To run Gaussian on our systems, you have to belong to a user group g98 (it's called that for historical reason, but it applies to all versions of Gaussian). You need to read our license agreement and signed a statement to be included in this user group. Once you are, you can access the executables.

A computation is performed by preparing an input file and pipe it to standard input of the program g16. Standard output should be caught in a log-file. We suggest you use the extensions .g16 for input files and .log for results.

Interactively, the command line to invoke Gaussian is thus:

 g16 < test.g16 >test.gout 

This will only work if you are a member of the g98 group and have set the environment correctly. Note that the interactive execution of Gaussian is only meant for test runs.

Gaussian input files are explained in the "User's Reference". It is impossible to give an outline here. Here is a small sample input file for test purposes:

%mem=512MB
#B3LYP/6-31G* opt

Test calculation

0 1
H1
O2 H1 R
H3 O2 R H1 A

R 1.1
A 107.

Important: Since Gaussian has recently moved from Solaris to Linux, the above command will work only on the Linux login node swlogin1, not (as before) on the Solaris-based sflogin0.

Note: It is absolutely essential to have a good idea about the size and complexity of your calculations before you start a Gaussian job. Many of the methods mentioned above have terrible scaling properties, i.e. the computational cost grows very quickly with the number of electrons, degrees of freedom, or number of basis functions used. We suggest you start with a small basis set and a cheap method, and then slowly increase those parameters.

Submitting (parallel) Gaussian jobs

If you want to run Gaussian on several processors on our machines, you have to include a line in your input file:

%nproc=8

where we assume that you want to use 8 processors (cores, threads).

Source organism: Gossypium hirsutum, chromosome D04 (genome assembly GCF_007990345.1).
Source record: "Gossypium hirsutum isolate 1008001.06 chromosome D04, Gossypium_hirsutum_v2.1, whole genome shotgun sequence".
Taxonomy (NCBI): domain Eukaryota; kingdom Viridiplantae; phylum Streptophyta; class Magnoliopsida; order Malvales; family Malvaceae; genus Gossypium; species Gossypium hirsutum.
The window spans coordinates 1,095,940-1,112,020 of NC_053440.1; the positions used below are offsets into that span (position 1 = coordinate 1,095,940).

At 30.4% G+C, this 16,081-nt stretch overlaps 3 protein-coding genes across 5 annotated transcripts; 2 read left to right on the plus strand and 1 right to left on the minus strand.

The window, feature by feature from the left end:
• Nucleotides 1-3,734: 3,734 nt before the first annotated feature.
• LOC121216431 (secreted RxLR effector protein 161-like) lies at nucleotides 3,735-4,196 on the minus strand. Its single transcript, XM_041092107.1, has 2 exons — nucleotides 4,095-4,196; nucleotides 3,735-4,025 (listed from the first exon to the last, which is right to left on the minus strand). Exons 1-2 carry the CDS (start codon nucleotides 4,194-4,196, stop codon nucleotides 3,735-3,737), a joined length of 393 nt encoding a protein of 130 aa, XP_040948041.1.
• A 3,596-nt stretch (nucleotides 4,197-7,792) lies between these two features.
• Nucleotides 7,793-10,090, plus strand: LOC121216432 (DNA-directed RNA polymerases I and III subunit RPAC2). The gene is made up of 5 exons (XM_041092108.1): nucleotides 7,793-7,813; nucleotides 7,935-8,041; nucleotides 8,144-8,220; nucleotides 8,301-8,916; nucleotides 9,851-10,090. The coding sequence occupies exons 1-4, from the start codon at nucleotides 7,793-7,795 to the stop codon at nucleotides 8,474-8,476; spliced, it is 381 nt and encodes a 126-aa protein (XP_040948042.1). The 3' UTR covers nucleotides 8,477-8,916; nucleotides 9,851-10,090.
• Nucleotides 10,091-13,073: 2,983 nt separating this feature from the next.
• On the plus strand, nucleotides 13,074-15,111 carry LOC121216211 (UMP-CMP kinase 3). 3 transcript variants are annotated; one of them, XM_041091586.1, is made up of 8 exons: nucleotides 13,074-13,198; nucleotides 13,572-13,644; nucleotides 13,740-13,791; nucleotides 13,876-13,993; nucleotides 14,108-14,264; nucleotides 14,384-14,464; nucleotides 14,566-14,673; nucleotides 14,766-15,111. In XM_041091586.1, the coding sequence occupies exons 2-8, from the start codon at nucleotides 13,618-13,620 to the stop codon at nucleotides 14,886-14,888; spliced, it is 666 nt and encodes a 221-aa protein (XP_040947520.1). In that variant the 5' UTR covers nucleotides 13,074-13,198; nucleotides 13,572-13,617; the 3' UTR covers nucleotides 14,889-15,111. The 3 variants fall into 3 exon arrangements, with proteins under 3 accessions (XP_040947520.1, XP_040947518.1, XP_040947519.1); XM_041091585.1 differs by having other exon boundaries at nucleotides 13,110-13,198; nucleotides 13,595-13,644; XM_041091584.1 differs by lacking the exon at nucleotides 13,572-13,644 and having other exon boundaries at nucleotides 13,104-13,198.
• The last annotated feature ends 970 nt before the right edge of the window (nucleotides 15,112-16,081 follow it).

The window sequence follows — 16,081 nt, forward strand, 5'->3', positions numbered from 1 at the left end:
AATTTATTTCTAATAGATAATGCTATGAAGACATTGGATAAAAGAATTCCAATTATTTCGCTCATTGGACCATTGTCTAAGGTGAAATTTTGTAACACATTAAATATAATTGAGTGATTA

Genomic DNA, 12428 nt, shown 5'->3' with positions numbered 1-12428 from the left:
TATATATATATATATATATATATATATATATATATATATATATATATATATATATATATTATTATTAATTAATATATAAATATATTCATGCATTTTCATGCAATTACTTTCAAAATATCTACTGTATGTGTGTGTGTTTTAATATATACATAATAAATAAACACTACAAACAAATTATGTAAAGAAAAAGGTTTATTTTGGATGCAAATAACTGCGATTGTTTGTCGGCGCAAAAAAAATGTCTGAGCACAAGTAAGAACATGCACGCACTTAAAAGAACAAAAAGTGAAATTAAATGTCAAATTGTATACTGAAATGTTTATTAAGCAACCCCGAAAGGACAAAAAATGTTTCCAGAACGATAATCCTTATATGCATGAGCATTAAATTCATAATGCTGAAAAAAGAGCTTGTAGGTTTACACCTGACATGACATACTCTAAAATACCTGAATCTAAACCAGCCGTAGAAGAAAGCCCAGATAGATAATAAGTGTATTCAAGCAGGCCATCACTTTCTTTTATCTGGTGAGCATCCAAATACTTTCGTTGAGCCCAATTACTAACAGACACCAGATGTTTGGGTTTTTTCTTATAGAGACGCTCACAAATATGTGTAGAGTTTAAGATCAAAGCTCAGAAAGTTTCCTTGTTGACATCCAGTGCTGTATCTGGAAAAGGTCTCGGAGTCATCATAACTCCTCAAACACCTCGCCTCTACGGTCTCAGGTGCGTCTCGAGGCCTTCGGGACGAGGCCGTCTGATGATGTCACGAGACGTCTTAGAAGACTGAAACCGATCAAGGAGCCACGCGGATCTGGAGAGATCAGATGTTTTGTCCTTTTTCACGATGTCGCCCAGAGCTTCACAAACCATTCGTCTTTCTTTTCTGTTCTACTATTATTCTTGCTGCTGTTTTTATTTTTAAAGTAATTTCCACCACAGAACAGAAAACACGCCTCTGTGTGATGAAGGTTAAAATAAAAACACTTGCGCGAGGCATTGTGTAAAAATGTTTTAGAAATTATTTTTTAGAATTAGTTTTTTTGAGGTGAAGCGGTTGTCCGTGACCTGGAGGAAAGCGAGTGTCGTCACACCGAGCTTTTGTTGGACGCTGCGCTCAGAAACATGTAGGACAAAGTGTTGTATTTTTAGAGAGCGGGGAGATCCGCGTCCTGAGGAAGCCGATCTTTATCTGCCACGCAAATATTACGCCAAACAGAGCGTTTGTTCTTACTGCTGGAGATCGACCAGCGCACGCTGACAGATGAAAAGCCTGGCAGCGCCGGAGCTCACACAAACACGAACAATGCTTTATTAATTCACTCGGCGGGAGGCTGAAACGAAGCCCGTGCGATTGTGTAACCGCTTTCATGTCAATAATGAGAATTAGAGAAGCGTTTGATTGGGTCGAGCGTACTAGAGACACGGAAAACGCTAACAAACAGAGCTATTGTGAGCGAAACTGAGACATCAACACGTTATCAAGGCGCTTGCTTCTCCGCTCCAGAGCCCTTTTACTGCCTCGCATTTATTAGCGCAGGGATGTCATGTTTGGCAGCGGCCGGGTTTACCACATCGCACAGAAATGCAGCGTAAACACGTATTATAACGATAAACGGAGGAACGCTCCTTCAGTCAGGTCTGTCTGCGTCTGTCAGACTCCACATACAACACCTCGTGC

It is mandatory to submit a Gaussian job script through our scheduling software.

On Frontenac

On Frontenac, you need to submit your Gaussian parallel production job through the SLURM scheduler (see our Scheduler Help File for details). This is done in the form of a script file. Here is a "bare bones" sample:

#!/bin/bash
#SBATCH --job-name=Gaussian_test
SBATCH --mail-type=ALL
#SBATCH --mail-user=myEmail@whatever.com
#SBATCH --output=STD.out
#SBATCH --error=STD.err
#SBATCH --nodes=1
#SBATCH --ntasks=1
#SBATCH --cpus-per-task=8
#SBATCH --time=30:00
#SBATCH --mem=1000
module load gaussian
export GAUSS_SCRDIR=$TMPDIR
g16 < test.g16 > test.log
  • The "module" line makes sure the necessary setup is done.
  • Email notifications are set up in the "--mail-type" and "--mail-user lines". We suggest "hpcXXXX@localhost" (hpcXXXX stands for the username). Place a file .forward containing your actual email address into your home directory.
  • The --ooutput and --error lines are used to tell the system where to write "standard output" and "standard error", i.e. the screen output.
  • The --ntasks and --nodes options are kept at 1 and indicate that only one main process is running on a single node.
  • The --cpus-per-task line specifies the number of cores the scheduler will allocate (4 in this example). It is crucial to choose the same number as specified in the %nrocs= line of the input file.
  • The "export" line resets the scratch space to a temporary directory that is created at run time. This ensures that left-over scratch files are erased if the program terminates.

The script (let's call it g16.sh) is submitted by the sbatch command:

sbatch g16.sh

Migration from SW cluster to Frontenac

The following is a list of differences concerning Gaussian usage on the SW cluster vs the new Frontenac cluster. The main impact comes from the different scheduler.

Changes when migrating from SW cluster (SGE) to Frontenac (SLURM)
SW (swlogin1) Frontenac (caclogin01)
Version g16 (rev. A03) g16 (rev. B01)
Scheduler Sun Grid Engine (SGE) SLURM
GUI available no no
Queue specification
in submit script
none none
Login node for
submission
swlogin1 caclogin02
Setup command use gaussian module load gaussian

Licensing

Gaussian is a licensed program. The license held by the Centre for Advanced Computing is limited to our computers at our main site. That means that any of our users can use the program on our machines (but nowhere else), whether they are located at Queen's or not.

We require users of Gaussian to sign a statement in which they state that they are informed about the terms of the license to be included in the Gaussian user group named "g98". Please fax the completed statement to (613) 533-2015 or scan/email to cac.admin@queensu.ca.

Where can I get more detailed information ?